Joshua Cohen: portrait of the author as a monkey tied to a typewriter and CCTV

Book of Numbers and PCKWCK, written under video surveillance, with data analytics and a reader chatroom in attendance, address the novel’s difficulties in internet age

Joshua Cohen manages to bring the paranoiac energies of the maximalist systems novel – à la Pynchon, DeLillo and Wallace – to a sustained exploration of the post-Snowden era in which surveillance is an accepted part of everyday reality. His work spotlights our uncomfortable place in that reality: locked to a screen, buzzing with vague anxiety, knowing that someone might be watching, feeling only partially in control of where we’re going next

Joshua Cohen manages to bring the paranoiac energies of the maximalist systems novel – à la Pynchon, DeLillo and Wallace – to a sustained exploration of the post-Snowden era in which surveillance is an accepted part of everyday reality. His work spotlights our uncomfortable place in that reality: locked to a screen, buzzing with vague anxiety, knowing that someone might be watching, feeling only partially in control of where we’re going next

 

If you visited the corner of the internet marked out by the address “pckwck.com” during one week in October, you might have seen US author Joshua Cohen writing his latest novel live on the internet. To the left of your browser, you would have seen a box filled with live-streamed video of the author in his Brooklyn basement, cigarette dangling from mouth, eyes furrowed in writerly concentration; in the centre, you would have seen the words of the text appearing in real time as he typed in daily five-hour sessions; and to the right, a regular stream of anonymous, unmoderated comments from readers offering analysis, opinions and insults. You could, if you wanted, join in this stream, share your thoughts by completing a survey (the results of which would be collated and fed back to the writer) and, by clicking on a particular part of the text, make a heart (for some reason) appear on screen.

Writing under video surveillance, with data analytics and a reader chatroom in constant attendance: if this sounds like every writer’s worst nightmare, then this was essentially the point. This was a portrait of the author as a monkey tied to a typewriter and a CCTV camera, a beleaguered hamster strapped onto a multimedia treadmill, racing frantically to come up with an adequate metaphor. In an interview given during the project to The Believer magazine, Cohen described it as “an experiment in anxiety”.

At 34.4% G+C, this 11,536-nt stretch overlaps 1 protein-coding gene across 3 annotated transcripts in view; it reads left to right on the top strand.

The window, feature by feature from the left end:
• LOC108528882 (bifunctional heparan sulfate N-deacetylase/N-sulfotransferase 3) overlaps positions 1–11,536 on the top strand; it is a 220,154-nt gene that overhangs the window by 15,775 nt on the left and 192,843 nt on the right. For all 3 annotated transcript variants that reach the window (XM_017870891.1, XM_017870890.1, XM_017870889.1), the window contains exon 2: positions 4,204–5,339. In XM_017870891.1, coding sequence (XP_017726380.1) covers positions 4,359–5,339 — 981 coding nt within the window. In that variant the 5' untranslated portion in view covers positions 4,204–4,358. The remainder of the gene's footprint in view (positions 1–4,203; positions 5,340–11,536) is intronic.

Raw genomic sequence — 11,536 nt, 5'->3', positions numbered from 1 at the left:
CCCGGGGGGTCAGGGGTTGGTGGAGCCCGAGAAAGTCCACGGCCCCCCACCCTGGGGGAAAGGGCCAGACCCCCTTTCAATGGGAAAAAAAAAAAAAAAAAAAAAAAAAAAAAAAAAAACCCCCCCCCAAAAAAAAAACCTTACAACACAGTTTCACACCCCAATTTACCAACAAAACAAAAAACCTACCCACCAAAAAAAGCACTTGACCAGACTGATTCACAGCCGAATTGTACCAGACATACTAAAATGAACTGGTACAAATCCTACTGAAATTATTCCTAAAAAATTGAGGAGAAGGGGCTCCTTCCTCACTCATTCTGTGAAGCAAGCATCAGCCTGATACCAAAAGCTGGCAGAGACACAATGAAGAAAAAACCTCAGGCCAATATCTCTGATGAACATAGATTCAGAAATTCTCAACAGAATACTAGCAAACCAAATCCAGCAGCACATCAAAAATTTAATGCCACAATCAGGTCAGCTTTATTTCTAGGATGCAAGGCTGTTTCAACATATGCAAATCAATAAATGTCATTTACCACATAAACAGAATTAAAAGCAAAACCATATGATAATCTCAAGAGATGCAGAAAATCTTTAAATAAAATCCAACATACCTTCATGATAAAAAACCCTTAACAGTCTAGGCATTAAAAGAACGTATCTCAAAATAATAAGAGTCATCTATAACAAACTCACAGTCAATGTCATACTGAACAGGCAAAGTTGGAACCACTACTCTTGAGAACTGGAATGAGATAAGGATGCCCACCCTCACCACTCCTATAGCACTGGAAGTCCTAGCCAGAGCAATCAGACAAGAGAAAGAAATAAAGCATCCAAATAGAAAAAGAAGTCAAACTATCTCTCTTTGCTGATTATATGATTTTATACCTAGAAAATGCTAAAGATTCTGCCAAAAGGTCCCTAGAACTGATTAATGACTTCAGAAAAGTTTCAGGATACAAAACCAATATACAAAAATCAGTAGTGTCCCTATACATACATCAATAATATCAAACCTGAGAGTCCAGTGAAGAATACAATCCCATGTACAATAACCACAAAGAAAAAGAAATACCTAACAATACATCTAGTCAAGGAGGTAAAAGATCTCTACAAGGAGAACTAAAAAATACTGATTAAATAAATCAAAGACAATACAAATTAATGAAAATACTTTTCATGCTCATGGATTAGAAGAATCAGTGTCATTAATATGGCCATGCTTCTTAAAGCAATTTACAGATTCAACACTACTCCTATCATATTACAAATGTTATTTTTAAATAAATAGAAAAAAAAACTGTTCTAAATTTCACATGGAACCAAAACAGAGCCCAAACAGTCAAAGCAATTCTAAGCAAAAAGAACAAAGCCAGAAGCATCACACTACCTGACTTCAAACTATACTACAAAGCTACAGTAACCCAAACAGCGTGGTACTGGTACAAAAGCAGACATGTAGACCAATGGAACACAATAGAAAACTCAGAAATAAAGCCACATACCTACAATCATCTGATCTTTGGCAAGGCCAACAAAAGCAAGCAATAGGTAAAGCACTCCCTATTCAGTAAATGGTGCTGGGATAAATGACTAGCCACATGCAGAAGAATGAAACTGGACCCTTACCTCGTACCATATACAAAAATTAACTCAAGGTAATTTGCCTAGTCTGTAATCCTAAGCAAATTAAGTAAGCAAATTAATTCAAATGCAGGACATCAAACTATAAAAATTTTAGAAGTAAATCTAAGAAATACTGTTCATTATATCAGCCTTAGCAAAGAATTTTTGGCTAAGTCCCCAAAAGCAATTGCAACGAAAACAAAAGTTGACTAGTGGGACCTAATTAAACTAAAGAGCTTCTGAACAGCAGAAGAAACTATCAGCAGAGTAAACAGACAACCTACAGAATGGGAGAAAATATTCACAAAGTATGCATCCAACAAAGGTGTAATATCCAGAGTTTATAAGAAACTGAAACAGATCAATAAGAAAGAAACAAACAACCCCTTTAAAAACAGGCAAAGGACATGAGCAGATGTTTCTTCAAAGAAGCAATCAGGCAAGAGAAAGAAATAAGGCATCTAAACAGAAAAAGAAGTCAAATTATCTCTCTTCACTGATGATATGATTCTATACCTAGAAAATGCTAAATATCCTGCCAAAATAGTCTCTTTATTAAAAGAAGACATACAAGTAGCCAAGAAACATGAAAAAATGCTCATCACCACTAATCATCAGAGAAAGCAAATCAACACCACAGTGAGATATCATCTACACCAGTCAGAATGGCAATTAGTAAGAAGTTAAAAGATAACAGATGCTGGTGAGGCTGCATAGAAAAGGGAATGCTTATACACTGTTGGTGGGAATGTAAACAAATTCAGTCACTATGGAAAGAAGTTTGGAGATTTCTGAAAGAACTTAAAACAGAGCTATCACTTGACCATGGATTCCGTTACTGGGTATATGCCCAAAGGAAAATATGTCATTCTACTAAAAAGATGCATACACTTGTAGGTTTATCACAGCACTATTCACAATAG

The writing of the book, entitled PCKWCK and commissioned by publishing collective Useless Press, was also a way of dramatising the effect of the internet – and its attendant culture of instant response, endless proliferating communication, and relentless accumulation of data – on today’s writers. The narrative was (very) loosely based on Charles Dickens’ first novel The Pickwick Papers, a source chosen to suggest that technological developments are changing contemporary literary culture in something like the way in which the decreasing costs of printing allowed for the explosion of mass-produced serials in Dickens’ England.

The literary value of the work seems, by Cohen’s own description, to have been almost beside the point. The length of the narrative was closer to that of a novella, and the plot (which was more Guantánamo Diaries than Dickens) followed the abduction and torture of a writer in a way that brought together themes of interrogation, anonymity, responsibility and surveillance. The text was taken offline shortly after completion, and will appear in a limited edition publication whose proceeds will be donated to the American Civil Liberties Union.

One result of the experiment was the unsurprising conclusion that anonymity is not exactly conducive to civilised discourse (Cohen: “honestly, I didn’t expect the comments to be as horrible as they were the first day”). All of internet life was here, including reliably direct abuse from “Anonymous”, who opined that “this is the least important event in modern literary history”. A different “Anonymous” submitted a capitalised comment that pithily encapsulated the judgement of countless internet commenters upon sites everywhere: “DISAPPOINTING”. Another user asked, in a tone of impeccable snark, “Are you going to write a thinkpiece about this experience? About ‘the novel in the internet age’?” Cohen incorporated several of these comments into the narrative itself in the form of antagonistic questions from mysterious interrogators.

The concerns of the project follow closely from those of Cohen’s Book of Numbers, published earlier this year. That novel, a more substantial (and conventional) publication, also deals with the effect of the web on communication and the implications of our constant digital self-exposure. Its narrator, an embittered writer, is tasked with ghostwriting the biography of the founder of a fictional tech company called Tetration (an amalgam, more or less, of Google, Apple and Facebook) and finds himself drawn into a plot that highlights the nexus of corporate and state interests in our surveillance society.